Andy Murray made an impressive start to his Wimbledon title defence as the third seed swept into the second round with a 6-1, 6-4, 7-5 victory over Belgium's David Goffin on Monday
London: Defending champion Andy Murray breezed through his Wimbledon opener on Monday with a confident 6-1, 6-4, 7-5 win over baby-faced Belgian David Goffin.
Third-seeded Murray, bidding to become the first British man to successfully defend a Wimbledon title since Fred Perry in 1936, hit eight aces and 28 winners.
"I thought it was a very high standard of match, we played some great rallies, and I was glad to finish it in three sets because he was playing very well," said Murray.
"Sometimes you can win in three and not play well but in terms of the way I struck the ball it was a good start."
Andy Murray returns against Belgian David Goffin during his men's singles first round match on day one of the 2014 Wimbledon Championships at The All England Tennis Club in Wimbledon, London, on Monday. Pic/AFP
The British star was never broken as he brushed past the 23-year-old Goffin, the world number 104, with new coach Amelie Mauresmo as well as former NBA superstar Shaquille O'Neal looking on from the Centre Court stands.
Murray, who has made at least the semi-finals on his last five appearances at the All England Club, goes on to face Slovenia's Blaz Rola.
The Scot was joined in the second round by Czech sixth seed Tomas Berdych, the 2010 runner-up, who came from a set down to beat Romania's Victor Hanescu, 6-7 (5/7), 6-1, 6-4, 6-3.
Berdych arrived at Wimbledon having joined US veteran Venus Williams in a naked photo shoot for a pre-tournament ESPN magazine special.
Latvian 12th seed Ernests Gulbis, who made the French Open semi-finals, also went into the second round by defeating Estonia's Jurgen Zopp 7-6 (9/7), 7-5, 7-6 (12/10).
Spanish 18th seed Fernando Verdasco, who took Murray to five sets in the quarter-finals in 2013, was knocked out by Australia's Marinko Matosevic 6-4, 4-6, 6-4, 6-2.
Sergiy Stakhovsky, the Ukrainian who send seven-time champion Roger Federer crashing to a shock second round loss last year, beat Argentina's Carlos Berlocq 6-3, 6-3, 6-3.
Later Monday, Novak Djokovic, the 2011 champion and runner-up to Murray in 2013, starts against 26-year-old Kazakh, Andrey Golubev who is ranked 55 and has lost all three of his main draw appearances at Wimbledon.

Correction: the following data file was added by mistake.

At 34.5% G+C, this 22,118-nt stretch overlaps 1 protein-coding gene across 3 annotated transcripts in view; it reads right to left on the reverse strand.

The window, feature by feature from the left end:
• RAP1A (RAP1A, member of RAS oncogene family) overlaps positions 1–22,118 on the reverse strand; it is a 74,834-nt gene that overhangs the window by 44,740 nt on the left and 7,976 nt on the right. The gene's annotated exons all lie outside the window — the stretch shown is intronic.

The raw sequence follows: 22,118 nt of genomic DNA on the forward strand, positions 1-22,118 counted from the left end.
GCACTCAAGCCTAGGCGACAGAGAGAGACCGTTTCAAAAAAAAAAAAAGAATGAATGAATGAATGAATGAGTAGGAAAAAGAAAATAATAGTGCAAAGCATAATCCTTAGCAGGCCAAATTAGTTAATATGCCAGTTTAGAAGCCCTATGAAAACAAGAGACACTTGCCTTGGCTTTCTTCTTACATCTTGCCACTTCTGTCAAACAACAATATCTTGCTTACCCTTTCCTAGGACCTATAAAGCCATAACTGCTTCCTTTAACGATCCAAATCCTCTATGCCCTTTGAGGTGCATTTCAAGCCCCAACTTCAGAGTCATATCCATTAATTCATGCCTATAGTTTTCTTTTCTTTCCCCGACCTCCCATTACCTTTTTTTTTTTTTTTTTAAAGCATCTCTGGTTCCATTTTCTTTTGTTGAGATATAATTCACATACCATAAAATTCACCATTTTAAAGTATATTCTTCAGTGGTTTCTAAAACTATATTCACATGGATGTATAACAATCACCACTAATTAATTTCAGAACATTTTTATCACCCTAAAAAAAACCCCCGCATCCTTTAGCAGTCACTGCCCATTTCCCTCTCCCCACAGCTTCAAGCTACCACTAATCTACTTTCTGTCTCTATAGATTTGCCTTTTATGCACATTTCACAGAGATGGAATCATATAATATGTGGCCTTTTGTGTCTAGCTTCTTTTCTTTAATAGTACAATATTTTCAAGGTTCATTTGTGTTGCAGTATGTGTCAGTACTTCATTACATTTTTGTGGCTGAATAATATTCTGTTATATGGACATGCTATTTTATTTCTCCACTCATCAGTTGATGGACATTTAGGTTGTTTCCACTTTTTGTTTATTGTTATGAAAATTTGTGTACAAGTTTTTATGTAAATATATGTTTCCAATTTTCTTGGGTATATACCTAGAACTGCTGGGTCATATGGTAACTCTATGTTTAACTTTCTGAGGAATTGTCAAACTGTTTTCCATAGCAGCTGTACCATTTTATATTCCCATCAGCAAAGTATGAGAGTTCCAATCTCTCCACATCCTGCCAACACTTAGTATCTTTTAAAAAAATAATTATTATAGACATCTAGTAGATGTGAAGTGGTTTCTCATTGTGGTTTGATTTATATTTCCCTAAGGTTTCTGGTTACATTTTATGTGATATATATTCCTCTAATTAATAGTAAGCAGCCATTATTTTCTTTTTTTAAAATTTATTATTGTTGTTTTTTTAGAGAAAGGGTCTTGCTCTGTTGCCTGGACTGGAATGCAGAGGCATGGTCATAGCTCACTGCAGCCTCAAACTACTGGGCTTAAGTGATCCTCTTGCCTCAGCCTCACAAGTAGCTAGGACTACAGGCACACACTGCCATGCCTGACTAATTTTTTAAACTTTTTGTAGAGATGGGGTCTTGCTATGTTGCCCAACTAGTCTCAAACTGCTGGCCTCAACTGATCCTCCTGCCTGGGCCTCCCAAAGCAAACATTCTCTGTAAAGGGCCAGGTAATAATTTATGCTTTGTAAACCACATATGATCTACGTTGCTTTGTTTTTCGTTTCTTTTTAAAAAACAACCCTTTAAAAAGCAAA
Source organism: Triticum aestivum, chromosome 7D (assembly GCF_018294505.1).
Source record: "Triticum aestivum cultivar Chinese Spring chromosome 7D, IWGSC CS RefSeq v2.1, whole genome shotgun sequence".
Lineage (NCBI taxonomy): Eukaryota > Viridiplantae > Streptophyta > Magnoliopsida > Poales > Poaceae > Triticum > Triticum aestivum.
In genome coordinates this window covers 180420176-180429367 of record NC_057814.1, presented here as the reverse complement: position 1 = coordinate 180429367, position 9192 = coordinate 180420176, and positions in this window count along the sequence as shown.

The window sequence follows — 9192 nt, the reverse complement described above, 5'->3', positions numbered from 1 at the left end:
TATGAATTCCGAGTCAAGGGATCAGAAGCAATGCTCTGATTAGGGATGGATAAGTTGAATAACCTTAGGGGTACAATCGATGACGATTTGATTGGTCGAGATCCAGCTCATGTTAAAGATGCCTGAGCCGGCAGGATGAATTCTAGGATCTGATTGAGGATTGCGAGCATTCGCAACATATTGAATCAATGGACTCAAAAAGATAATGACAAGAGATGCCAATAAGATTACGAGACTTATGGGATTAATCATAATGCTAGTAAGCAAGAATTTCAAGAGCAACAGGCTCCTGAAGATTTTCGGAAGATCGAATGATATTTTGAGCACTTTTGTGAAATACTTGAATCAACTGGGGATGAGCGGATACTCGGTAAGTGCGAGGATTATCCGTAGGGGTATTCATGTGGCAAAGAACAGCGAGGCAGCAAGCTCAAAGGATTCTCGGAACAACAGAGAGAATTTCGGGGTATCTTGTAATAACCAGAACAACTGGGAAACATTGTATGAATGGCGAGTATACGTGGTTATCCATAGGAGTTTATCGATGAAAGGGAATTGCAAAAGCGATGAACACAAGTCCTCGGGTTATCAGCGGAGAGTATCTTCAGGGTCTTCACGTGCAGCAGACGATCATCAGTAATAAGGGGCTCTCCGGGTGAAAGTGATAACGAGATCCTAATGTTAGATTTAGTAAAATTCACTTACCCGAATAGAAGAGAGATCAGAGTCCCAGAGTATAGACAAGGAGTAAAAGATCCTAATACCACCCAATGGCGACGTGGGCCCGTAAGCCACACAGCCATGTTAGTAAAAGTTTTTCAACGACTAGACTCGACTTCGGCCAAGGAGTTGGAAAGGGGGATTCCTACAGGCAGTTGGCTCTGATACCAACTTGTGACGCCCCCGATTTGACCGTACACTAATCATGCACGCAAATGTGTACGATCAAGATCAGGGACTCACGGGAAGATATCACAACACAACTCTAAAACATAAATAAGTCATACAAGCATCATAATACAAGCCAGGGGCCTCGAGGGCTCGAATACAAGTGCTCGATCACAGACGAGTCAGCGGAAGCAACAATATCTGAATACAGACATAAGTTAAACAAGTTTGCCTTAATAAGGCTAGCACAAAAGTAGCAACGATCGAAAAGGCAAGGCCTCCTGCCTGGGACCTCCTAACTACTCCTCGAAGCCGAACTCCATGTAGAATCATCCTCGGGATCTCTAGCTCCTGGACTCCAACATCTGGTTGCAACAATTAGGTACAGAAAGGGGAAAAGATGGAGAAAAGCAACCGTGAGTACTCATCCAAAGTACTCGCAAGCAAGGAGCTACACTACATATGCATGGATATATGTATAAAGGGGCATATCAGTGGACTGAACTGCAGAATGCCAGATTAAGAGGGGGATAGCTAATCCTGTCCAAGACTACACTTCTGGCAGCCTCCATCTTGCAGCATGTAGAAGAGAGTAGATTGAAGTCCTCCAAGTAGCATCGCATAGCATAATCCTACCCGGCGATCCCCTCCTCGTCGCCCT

Despite being number two in the world, Djokovic is the top seed over current world number one Rafael Nadal.
Former women's world number one Victoria Azarenka won her first match since January on the same court where she suffered a knee injury which ended her 2013 hopes.
Azarenka, the eighth seed, won 6-3, 7-5 against Croatia's Mirjana Lucic-Baroni, who was a semi-finalist back in 1999, on Court One.
That was the same arena where she hurt her right knee in a nasty fall in the first round 12 months ago, an injury which sparked her withdrawal from the next round.
- Tough days, setbacks -
This year, the former Australian Open champion has been plagued by a left foot injury which kept her off tour from Indian Wells in March to Eastbourne last week where she lost her opener to Camila Giorgi.
Azarenka now goes on to face Serbia's Bojana Jovanovski.
"The toughest part of being off court was not knowing when I would be back on court, it was day to day, sometimes I made progress, sometimes there were setbacks," said Azarenka.
US 18th seed Sloane Stephens, a quarter-finalist in 2013, was defeated by Russian former top 10 player Maria Kirilenko, 6-2, 7-6 (8/6).
Kirilenko, who had won just one match all year after a lengthy battle with a knee injury, claimed victory on a sixth match point.
"I'm sad my streak is broken," said Stephens, who has reached the fourth round at least at her last six majors.
"It feels like the end of the world now, but fortunately it's not."
Australian 17th seed Samantha Stosur fired 13 aces but still suffered another Wimbledon nightmare when she slumped to a 6-3, 6-4 defeat to Belgium's Yanina Wickmayer.
The former US Open champion has now failed to get beyond the third round in 12 Wimbledon appearances.
Japanese 43-year-old Kimiko Date Krumm who made her debut 25 years ago, went down 3-6, 6-4, 7-5 to Russian 22nd seed, Ekaterina Makarova.
"Every year when I play here, I think maybe I don't come back next year. But already I come back I don't know how many times. Five times? Six times? So it's very difficult," said Date Krumm when quizzed on a possible return in 2015.
Later Monday, Chinese second seed Li Na, three times a quarter-finalist, faces Polish qualifier Paula Kania, the world 175, who is making her Grand Slam debut.
Czech sixth seed Petra Kvitova, the 2011 champion, faces compatriot Andrea Hlavackova and ex-world number one Caroline Wozniacki meets Israel's Shahar Peer.
Portuguese qualifier Michelle Larcher De Brito, who knocked out Maria Sharapova last year, plays another Grand Slam title winning Russian, Svetlana Kuznetsova.
The delight was pretty much evident on the face of defending champ Andy Murray after a comfortable 6-1, 6-4, 7-5 win over David Goffin yesterday. "I was pretty nervous before the match.
But memories from last year got me better. To come out and get that kind of reception was very nice. I think the crowd was pretty much full from the start so it was great.
"It does help if you can get ahead early like I did. I got an early break that helped settle the nerves a bit," he said.